Summer droughts impact amount of freshwater entering tidal estuaries. This can increase salt concentrations.
USDA’s Natural Resources Conservation Service supports America’s farmers, ranchers and foresters. We offer financial and technical resources to help producers make conservation work for them. The system of practices we promote is helping them improve their operations, reduce the cost of production and conserve our natural resources for the future.
Particularly vulnerable areas of the East and Gulf Coasts.
Gypsum more effective for finer-textured soils that have more cation exchange sites for sodium. In sandier soils, not needed as much.
Good resources as handouts
Sodic soils generally not a problem in the Eastern US. However, salt can impact soils and crops on a short to mid-term basis.
July 30-230-Christopher Miller
Strategies to Minimize the Impacts of Coastal
Flooding and Saltwater Inundation on Cropland
USDA-NRCS Climate Change
Vulnerability Assessment and Adaptation
Key Climate Change Predictions:
– Coastal storms are expected to increase in frequency and intensity
leading to greater wave heights (storm surges), coastal flooding and
– Sea Levels are projected to continue rising over the next 40 years or
– Increased salinization of near-coastal waters
– Increased flooding frequency of marginal lands
– Changes in plant adaptability in specific locations due to
– Increased competition from weeds/invasive plants
– Increased soil health challenges due to potential increased erosion
and changes in soil chemical and biological processes.
State’s Identified NRCS Plant Materials
Saltwater buffer recommendations for marginal cropland/edge of
field. Explore alternative crops for production. (DE, NC)
Need more refined coastal plant selection guidelines. (RI)
Plant recommendations for saltwater intrusion-determine upper
salinity tolerances of coastal species. (DE, NJ)
Address shoreline/streambank erosion in areas adjacent to cropland.
(NC, NY, VA)
Control/Suppress spread of invasives like Phragmites into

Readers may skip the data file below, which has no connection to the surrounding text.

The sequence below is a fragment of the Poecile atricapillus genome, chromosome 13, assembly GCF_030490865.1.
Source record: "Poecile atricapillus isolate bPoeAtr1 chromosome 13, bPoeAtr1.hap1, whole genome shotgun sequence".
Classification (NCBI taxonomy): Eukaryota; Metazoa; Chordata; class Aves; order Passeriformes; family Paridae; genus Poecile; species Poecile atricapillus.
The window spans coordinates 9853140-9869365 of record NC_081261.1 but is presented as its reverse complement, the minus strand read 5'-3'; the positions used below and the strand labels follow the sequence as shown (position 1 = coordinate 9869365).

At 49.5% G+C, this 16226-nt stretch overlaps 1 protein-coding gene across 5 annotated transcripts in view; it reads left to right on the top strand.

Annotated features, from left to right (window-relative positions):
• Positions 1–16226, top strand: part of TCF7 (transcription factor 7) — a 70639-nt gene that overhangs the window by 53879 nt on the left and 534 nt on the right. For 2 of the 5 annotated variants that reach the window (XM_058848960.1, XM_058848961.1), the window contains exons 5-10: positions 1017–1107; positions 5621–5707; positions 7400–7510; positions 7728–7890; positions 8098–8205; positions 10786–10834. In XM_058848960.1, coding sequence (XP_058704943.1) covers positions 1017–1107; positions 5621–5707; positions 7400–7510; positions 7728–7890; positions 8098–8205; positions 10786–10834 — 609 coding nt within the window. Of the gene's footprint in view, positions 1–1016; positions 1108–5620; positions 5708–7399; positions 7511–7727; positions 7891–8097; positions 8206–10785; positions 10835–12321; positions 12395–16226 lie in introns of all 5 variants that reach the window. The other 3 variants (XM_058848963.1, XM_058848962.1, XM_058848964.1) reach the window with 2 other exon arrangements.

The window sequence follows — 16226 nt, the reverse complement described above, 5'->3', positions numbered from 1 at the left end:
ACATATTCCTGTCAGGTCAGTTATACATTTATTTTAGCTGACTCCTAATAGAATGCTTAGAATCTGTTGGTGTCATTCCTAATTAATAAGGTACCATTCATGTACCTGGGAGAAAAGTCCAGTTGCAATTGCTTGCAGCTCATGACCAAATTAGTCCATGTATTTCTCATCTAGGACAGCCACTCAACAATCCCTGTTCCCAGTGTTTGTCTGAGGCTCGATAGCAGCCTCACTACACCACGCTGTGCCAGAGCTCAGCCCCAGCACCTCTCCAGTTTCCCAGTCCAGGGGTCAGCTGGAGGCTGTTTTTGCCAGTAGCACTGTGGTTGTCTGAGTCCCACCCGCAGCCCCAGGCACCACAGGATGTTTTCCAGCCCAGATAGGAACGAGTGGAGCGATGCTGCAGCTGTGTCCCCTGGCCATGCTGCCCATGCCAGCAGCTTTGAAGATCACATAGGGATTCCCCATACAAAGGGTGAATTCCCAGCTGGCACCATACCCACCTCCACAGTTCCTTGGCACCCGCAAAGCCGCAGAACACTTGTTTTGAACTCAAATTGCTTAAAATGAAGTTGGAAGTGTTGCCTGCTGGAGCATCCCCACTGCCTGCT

production fields by incorporating native plants, preferably. (CT)
Financial + Technical
Financial + Technical
More conservation on
Cape May Plant Materials Center
USDA Climate Hubs Project
Christopher Miller-NRCS Project Liaison
Managing the impact of saltwater inundation from coastal
flooding, will require producers to use more adaptive
agricultural practices. This project will:
1. Provide assessment guidelines for agricultural
producers in vulnerable coastal areas of the Eastern US
and Gulf Coast.
2. Based on the assessment, provide potential mitigation
(short term), adaptation (long term) or
wetland/floodplain easement options in order to reduce
lost farm and forest productivity.
3. Establish pilot plant materials demonstration and
evaluation plantings to help determine various plant
species’ adaptability to salt affected fields.
Vulnerability Assessment of Coastal
Source: Titus, James G. and Charlie Richman. Map of Lands Vulnerable to Sea Level Rise:
Modeled elevations along the U.S. Atlantic and Gulf Coasts. Climate Research, Vol. 18,
Sod Production in
southern NJ Impacted by
Sea Level Rise and Salts
Ablemarle-Pamilco Sound-North Carolina
Corn field impacted by
Prevent the establishment of invasive
undesirable plant species and encourage
the establishment of desired wetland
Saltwater Intrusion as Driver of Agricultural Land Use Change
Agricultural land more
likely to have transitioned
to natural land when:
• Close to coastal waters
• Low elevation (with respect
to sea level)
• High coastal flood frequency
• Higher salinity waters nearby
(salinity by distance
• Higher salinity coastal
flooding (salinity by flood
Ref.-Becky Epanchin-Niell, Resources For The Future
Drivers of Saltwater Intrusion
Reference: The Invisible Flood: The Chemistry, Ecology, and Social Implications of Coastal Saltwater Intrusion.
• Saltwater intrusion results in complex
biogeochemical changes in the soil
• Legacy N and P are released and moving
from fields to marshes.
• Carbon sequestration increased at field
edges and along ditches. Field edges will
Tully and Gedan, UMD/GWU Research
Mitigation of Salt Affected Soils
Potential relatively short term, quick fixes*: